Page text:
It is undeniable that the text of this paper is replete with elementary technical errors, as described. Inevitably, the narrative is distorted by the authors’ failure to understand and correctly explain their own findings. It is unclear to us how these basic and self-evident errors were not picked up during peer review. Although we don’t know the identities of the peer reviewers, we speculate that groupthink and confirmation bias will have played their part. After all, it is generally reasonable for peer reviewers to presume that authors have understood their own computations.
There are several other features of this paper that cause concern. These include the following:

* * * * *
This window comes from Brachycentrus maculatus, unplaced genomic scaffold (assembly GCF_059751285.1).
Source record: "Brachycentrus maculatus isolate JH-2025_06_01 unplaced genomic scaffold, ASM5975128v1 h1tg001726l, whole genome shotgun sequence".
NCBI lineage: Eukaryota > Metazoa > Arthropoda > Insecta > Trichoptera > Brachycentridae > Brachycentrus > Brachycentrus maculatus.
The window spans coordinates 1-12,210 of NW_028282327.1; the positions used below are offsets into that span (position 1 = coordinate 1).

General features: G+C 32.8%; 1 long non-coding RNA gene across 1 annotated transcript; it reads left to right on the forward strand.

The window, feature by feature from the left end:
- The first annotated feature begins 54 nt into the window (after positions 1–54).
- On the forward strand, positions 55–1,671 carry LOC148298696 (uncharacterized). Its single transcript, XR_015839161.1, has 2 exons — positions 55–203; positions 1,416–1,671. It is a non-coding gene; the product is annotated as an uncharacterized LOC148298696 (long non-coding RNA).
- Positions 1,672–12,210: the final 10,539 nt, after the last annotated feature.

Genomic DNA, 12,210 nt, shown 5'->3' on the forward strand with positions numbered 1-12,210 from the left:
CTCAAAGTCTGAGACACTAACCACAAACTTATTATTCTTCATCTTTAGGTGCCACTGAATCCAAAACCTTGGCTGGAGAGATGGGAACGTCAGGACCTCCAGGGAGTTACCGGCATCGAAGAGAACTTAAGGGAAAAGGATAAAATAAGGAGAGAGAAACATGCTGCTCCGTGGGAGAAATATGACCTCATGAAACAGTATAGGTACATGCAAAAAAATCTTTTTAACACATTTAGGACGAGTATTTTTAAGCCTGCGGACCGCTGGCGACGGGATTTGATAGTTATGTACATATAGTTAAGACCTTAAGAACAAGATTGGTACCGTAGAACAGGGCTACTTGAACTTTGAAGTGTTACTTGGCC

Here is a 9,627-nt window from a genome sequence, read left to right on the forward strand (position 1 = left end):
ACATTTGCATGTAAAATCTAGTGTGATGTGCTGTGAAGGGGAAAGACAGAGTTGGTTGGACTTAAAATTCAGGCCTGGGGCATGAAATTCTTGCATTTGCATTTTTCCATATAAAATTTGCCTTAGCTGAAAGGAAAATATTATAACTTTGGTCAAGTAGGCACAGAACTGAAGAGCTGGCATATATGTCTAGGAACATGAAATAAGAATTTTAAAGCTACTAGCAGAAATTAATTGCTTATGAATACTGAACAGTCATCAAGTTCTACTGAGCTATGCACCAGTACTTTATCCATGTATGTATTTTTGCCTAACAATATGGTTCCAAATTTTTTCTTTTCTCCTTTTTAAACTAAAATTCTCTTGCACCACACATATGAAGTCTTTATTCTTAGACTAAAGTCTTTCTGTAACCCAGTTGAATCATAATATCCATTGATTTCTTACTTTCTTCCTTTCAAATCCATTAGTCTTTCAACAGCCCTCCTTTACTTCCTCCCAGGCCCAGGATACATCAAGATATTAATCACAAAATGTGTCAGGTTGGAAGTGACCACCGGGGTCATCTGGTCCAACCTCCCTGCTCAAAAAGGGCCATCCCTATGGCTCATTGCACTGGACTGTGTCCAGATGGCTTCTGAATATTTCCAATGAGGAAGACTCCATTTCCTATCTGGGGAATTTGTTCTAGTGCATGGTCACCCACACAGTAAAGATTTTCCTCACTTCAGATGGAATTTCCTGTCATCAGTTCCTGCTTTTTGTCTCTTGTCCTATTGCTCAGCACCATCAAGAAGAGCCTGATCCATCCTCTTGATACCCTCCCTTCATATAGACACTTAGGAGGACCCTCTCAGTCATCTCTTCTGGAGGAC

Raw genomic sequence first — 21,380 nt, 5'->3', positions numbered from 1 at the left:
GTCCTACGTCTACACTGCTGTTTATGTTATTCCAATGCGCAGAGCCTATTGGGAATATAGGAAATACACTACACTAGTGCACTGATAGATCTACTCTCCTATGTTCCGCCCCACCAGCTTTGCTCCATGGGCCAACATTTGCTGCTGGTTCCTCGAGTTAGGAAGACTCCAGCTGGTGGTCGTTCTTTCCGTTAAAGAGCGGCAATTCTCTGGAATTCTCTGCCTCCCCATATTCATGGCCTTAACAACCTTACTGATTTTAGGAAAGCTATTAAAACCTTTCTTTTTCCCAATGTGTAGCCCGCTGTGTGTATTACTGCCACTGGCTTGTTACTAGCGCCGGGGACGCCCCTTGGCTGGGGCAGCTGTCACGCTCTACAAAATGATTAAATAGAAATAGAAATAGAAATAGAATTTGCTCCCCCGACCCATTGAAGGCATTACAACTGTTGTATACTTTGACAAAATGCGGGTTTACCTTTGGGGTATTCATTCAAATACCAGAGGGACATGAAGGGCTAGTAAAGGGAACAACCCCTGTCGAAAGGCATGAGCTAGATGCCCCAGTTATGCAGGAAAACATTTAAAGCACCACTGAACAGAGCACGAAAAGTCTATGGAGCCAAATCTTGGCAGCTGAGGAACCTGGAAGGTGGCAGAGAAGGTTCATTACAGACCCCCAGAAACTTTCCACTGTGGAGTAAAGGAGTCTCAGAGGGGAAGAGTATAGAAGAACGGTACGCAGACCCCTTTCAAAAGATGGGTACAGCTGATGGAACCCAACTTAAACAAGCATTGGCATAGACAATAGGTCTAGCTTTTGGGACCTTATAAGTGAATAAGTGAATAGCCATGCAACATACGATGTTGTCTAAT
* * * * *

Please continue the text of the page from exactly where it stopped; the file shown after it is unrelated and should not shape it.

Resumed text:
- The authors state that they evaluated participants using guidance from the UK’s National Institute for Health and Care Excellence (NICE). (Presumably they are referring to the 2007 NICE guidance, not the revision published in October 2021.) But the reference for this statement is a 1991 paper that outlines the so-called ‘Oxford criteria’, a case definition that differs significantly from the 2007 NICE guidance. Moreover, in a paper about the same participant cohort previously published by Occupational Medicine—‘Factors associated with work status in chronic fatigue syndrome’—the authors state explicitly that these patients were diagnosed using the Oxford criteria. This inconsistency is non-trivial, because the differences between these two diagnostic approaches have substantive implications for how the findings should be interpreted. The authors’ confusion over the matter is hard to comprehend and raises fundamental questions about the validity of their research.